Following the ongoing posthumous Jacksonmania, Madonna included a tribute to M.J. in her show last Saturday at the O2 arena in London. As other artists, the Queen of Pop probably wanted to acknowledge the influence that her male royal counterpart had on her. Curiously, one of the Jackson’s songs performed was Thriller’s first track, Wanna Be Startin' Somethin', a song which was, as it happens, not entirely Jackson’s, and which earned him a lawsuit for plagiarism.
The overall track—the rhythm, the melody—suspiciously resembles to Soul Makossa, an underground hit of the 70s, originally composed by a pioneer of disco music, Manu Dibango, as the B side of a single—Mouvement Ewondo— which was a kind of anthem for the Cameroon soccer team. But the suspicion is confirmed once one gets to the sticky Ma ma se, ma ma sa, ma ma coo sa at the end of Jackson’s song. Were it not for a slight change in the syllables, it would be exactly the same as the original Ma-mako, ma-ma-ssa, mako-makossa.
This, however, was not the only controversy affecting the authenticity of the authorship of Jackson’s greatest album. Luixi Toledo, an amateur musician from (surprise!) Toledo, Spain, claimed to be the original author of the song Thriller. According to his testimony, in 1974 Toledo, an obsessive fan of MJ who was born the same day as the King of Pop and reported to communicate with him in dreams, sent his idol a sample of his work together with a photograph of his hometown. Among the sixteen tracks he sent, was Exorcismo, a song he had registered for copyright in 1966 and which is surprisingly similar to Thriller (released in 1982).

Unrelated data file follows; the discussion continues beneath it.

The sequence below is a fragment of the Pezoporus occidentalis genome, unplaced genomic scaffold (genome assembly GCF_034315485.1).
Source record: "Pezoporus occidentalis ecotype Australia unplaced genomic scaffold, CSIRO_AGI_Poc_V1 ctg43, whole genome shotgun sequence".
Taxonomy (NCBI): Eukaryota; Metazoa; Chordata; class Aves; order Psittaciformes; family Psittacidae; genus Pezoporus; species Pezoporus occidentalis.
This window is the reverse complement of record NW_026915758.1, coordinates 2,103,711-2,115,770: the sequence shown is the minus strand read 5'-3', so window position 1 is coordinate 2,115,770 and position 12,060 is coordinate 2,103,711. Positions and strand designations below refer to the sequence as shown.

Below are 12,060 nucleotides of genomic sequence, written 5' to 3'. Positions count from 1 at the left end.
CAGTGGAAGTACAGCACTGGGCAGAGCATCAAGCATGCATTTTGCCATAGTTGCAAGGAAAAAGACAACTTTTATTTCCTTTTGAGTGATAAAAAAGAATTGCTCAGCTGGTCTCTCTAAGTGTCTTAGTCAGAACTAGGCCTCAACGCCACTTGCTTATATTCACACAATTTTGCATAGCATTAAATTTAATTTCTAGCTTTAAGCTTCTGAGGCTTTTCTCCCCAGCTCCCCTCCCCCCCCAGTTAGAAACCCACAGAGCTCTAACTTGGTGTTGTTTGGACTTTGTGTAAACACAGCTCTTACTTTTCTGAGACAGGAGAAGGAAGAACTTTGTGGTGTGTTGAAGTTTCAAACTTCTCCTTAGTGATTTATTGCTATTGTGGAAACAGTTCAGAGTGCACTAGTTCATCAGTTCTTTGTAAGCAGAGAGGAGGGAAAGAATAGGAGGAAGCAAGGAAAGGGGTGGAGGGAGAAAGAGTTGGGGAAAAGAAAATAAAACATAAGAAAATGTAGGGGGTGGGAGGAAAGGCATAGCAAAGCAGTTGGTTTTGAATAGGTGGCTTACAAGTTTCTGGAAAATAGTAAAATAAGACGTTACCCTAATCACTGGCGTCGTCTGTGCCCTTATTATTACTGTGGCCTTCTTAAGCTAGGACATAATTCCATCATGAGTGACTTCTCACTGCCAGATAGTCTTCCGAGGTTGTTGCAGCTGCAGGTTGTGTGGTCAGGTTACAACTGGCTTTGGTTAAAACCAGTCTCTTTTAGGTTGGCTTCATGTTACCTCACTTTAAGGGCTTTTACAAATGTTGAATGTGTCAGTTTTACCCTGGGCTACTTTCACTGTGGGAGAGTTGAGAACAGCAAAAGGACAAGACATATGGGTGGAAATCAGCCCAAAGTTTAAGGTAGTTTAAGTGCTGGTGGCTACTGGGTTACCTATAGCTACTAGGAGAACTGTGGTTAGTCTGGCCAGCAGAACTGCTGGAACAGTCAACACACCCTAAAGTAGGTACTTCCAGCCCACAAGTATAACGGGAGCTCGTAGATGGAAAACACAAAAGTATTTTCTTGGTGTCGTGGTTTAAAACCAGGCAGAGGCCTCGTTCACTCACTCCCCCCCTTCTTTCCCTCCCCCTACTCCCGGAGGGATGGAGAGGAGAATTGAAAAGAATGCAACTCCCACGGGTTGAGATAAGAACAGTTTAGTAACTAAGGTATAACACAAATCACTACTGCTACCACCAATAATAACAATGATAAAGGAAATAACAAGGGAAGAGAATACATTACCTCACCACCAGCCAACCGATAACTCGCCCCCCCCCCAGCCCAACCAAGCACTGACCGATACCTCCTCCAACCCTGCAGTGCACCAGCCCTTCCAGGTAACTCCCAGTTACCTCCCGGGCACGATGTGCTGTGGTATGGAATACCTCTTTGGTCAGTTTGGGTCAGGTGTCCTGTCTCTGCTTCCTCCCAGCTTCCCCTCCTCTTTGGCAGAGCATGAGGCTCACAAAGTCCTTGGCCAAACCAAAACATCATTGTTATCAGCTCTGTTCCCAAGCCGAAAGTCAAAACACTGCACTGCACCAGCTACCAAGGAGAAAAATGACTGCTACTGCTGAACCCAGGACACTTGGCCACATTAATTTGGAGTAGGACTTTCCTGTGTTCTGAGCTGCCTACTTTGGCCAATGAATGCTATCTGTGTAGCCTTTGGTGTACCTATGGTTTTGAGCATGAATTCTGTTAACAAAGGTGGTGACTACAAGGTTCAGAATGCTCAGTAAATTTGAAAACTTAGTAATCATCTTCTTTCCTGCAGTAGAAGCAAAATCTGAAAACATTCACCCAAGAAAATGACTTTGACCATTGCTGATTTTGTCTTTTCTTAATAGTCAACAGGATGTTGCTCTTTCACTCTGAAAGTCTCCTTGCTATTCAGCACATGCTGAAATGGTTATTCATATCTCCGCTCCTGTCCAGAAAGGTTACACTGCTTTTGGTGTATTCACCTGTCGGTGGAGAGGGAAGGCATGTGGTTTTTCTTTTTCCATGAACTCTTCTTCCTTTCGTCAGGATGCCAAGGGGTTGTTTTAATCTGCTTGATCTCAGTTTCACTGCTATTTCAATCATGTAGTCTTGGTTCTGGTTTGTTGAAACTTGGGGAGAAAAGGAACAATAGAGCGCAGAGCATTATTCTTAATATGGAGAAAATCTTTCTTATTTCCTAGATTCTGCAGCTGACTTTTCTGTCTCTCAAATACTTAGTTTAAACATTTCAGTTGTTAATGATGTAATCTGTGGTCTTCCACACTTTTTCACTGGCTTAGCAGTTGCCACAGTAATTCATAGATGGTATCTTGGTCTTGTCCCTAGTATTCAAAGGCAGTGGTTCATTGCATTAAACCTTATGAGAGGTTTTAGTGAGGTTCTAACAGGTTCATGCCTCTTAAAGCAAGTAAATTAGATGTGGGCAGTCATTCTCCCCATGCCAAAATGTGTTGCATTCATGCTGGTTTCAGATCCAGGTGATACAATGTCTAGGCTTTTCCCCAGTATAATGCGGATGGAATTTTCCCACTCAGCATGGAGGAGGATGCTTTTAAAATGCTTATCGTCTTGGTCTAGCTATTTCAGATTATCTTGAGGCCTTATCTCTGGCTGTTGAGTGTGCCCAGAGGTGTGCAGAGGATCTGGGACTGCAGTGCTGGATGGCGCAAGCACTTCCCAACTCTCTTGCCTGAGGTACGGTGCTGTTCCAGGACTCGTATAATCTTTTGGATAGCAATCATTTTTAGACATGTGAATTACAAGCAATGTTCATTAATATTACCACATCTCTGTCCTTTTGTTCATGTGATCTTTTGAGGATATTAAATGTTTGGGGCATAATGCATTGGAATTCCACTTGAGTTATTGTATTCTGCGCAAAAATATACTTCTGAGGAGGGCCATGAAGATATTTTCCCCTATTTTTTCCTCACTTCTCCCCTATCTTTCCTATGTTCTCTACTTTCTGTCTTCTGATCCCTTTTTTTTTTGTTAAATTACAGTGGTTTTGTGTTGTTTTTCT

Unlike Dibango, Toledo was not then a renowned artist. In fact, he was and is an eccentric who has declared to have lived in Mars 12.000 years ago. Surely, this didn’t help his credibility despite there being evidence that his score is indeed registered. In the end, Jackson worked out an agreement with Dibango (he paid him around €500.000) Toledo, however, never got compensation; Jackson claimed that Exorcismo’s resemblance to Thriller was a mere coincidence. (listen—laugh—and judge by yourself. If you understand Spanish, you'll see that the topic of both songs is also similar)
At this point, there is no doubt that MJ was influenced by other artists as he influenced them. But now that MJ is dead, nobody wants to recall these incidents (or accidents?); not even Dibango, who has recently declared that "the world has lost an exceptional artist, the most talented and ingenious the world has ever had". As for Toledo, well, I'm sure he is also mourning his death somewhere in Mars or in Toledo, which is equally dry in Summer.